Stories of Empire

About "Stories of Empire"

◊ History and Mission Statement

◊ Crew

Jim Gion, Sculptor

Jerry Carlton, Filmmaker

Jim Lowry, Filmmaker

History and Mission Statement


In 2008 I began doing portraits of people homeless on the streets of Portland, Oregon. The stories they told me about themselves and their lives were riveting and full of human interest. I decided that I should try to record the conversations that I was having with my models as I was modeling the clay. The project I call “Stories of Empire” consists of a series of conversations with these people recorded on video as I worked on their portraits in clay. Almost all of these first models were homeless. I want now to include people from all economic levels and walks of life in this project. This series of videos will let us see the world through the eyes of others as they relate to us their first hand experiences. We will learn about the lives of people with whom we are otherwise often unlikely to interact and in the process become more conscious of how we are the same and how we differ. The more we understand about the circumstances of each other’s lives the more likely we are to see our common humanity and to feel some compassion for people who otherwise only seemed strange or threatening to us. My purpose in doing this project is to help raise consciousness in this way.

- Jim Gion, Sculptor

Crew


Jim Gion, Sculptor

Jim Gion, Sculptor

Jim Gion was born in Oregon and began playing with clay as a youngster. Since that time his interest in making sculptural images has never flagged. Even while serving in Vietnam he sought out an old Vietnamese sculptor who taught him to make bronze castings. After returning from Vietnam, Jim studied Fine Arts at Oregon State University and Portland State University. Jim graduated from Oregon State with his B.A. in 1976 and then returned to Asia where for ten years he lived and worked in Japan, maintaining a studio and producing numerous works in clay and plaster. Since returning to the U.S. in 1984, he has continued to work in bronze and other media including terra cotta, raku, steel, glass, and cast paper.

Jim’s work is in international collections, and he has completed commissions for private and religious organizations. His mastery of clay and bronze has been praised by both individual and corporate clients. Jim has been featured in magazine and newspaper articles on numerous occasions.  Animal Planet has included segments of him working on figurines of championship dogs for the Eukanuba championship trophy during their national broadcast of the AKC/Eukanuba Championship show several years in a row. On January 11, 2005, Deborah Wood referred to him as “The head master” in an article she wrote for The Oregonian. Deborah also wrote a feature article on Jim entitled “Capturing the Essence” for the December 2004 edition of the AKC Gazette. His work was featured on the cover of the October 15, 2009 Journal of the American Veterinary Medical Association.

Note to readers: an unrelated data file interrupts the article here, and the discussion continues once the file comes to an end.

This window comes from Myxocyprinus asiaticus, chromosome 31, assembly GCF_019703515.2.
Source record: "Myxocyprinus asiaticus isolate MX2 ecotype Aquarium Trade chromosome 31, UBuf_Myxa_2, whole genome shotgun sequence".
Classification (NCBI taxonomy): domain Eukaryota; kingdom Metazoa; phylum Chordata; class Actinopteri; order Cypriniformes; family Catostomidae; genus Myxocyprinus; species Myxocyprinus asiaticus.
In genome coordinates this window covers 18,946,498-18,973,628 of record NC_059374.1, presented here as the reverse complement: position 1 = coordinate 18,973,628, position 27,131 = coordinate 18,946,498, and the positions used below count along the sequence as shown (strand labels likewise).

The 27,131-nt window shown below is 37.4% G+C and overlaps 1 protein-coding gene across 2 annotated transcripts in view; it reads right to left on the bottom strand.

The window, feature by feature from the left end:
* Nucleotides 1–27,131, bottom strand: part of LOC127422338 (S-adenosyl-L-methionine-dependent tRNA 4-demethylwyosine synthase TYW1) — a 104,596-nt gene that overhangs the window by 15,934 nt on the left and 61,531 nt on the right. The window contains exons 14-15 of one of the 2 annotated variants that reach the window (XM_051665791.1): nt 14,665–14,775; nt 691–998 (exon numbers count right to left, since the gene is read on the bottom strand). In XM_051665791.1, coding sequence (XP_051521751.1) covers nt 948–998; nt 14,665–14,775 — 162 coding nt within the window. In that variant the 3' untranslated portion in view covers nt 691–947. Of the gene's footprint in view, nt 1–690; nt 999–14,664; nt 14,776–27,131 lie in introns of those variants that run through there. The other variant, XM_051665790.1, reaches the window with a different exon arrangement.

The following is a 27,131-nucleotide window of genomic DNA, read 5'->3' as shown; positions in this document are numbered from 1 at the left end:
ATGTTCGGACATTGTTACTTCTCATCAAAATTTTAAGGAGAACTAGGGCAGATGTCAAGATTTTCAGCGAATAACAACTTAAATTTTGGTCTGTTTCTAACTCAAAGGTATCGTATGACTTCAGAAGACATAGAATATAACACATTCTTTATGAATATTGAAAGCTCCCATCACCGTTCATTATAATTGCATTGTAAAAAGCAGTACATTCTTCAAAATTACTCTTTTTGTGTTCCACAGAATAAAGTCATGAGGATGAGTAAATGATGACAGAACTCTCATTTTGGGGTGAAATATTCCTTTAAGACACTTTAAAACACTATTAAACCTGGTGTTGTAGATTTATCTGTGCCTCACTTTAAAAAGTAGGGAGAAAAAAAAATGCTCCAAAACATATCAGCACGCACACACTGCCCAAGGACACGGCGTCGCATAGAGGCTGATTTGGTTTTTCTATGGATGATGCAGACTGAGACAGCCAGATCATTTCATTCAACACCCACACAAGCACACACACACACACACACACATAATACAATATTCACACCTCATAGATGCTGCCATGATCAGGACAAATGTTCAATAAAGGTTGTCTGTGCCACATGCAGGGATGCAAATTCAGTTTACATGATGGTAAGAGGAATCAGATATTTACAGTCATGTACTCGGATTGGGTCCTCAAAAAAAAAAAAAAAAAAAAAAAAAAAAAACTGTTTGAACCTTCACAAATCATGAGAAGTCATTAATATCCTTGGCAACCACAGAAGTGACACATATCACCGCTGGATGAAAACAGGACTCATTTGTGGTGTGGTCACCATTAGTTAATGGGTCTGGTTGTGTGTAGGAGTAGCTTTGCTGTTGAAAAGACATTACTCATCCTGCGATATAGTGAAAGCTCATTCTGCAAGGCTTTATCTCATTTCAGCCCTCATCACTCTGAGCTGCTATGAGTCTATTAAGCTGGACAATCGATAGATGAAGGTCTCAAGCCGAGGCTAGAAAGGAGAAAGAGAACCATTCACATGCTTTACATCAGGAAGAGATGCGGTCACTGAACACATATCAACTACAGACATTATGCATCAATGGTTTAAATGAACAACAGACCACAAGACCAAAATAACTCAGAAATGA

Hundreds of satisfied customers are a testament to Jim’s communication skills, his ability to bid projects accurately, and his commitment to deliver his work on time. Throughout his career he has shown he is able to work within an established budget, whether the project was a large monument such as the nine-foot-high bronze columns for the Japanese American Historical Plaza in downtown Portland, or a four-inch-high bronze figurine of a Bichon Frise for the IAMS pet care department of Proctor & Gamble. Over the past five years, he has successfully completed an average of 35 commissioned bronze sculptures a year.

Jim is interested in non-profit and community work. He has donated his time and art to help with fundraising for the Oregon Humane Society, Parkrose School District and other non-profit groups. In 1997 he volunteered to teach a year long course in portraiture at Parkrose High School and in 1998 he modeled and donated a one half life sized bronze figurine of the “Prescott Panther,” the school mascot,  to Prescott Elementary School in Portland. He occasionally makes trips to Vietnam where he is an official guest artist of Maison Chance, a not-for-profit organization that helps orphans and physically disabled people in Ho Chi Minh City.

 

Jerry Carlton, Filmmaker

Jerry Carlton

 

Homeless Advocate and Filmmaker;  Has worked as a horseshoer and mule packer, aerial tram operator/mechanic, outfitter/guide in Alaska and Idaho, actor/voiceover/production on over 100 films and commercials in Los Angeles, San Francisco, Seattle, New York, Mexico and Portland.  Currently an on-call resident advocate with Transition Project inc., Portland.

 

Jim Lowry, Film Maker

 

 

 
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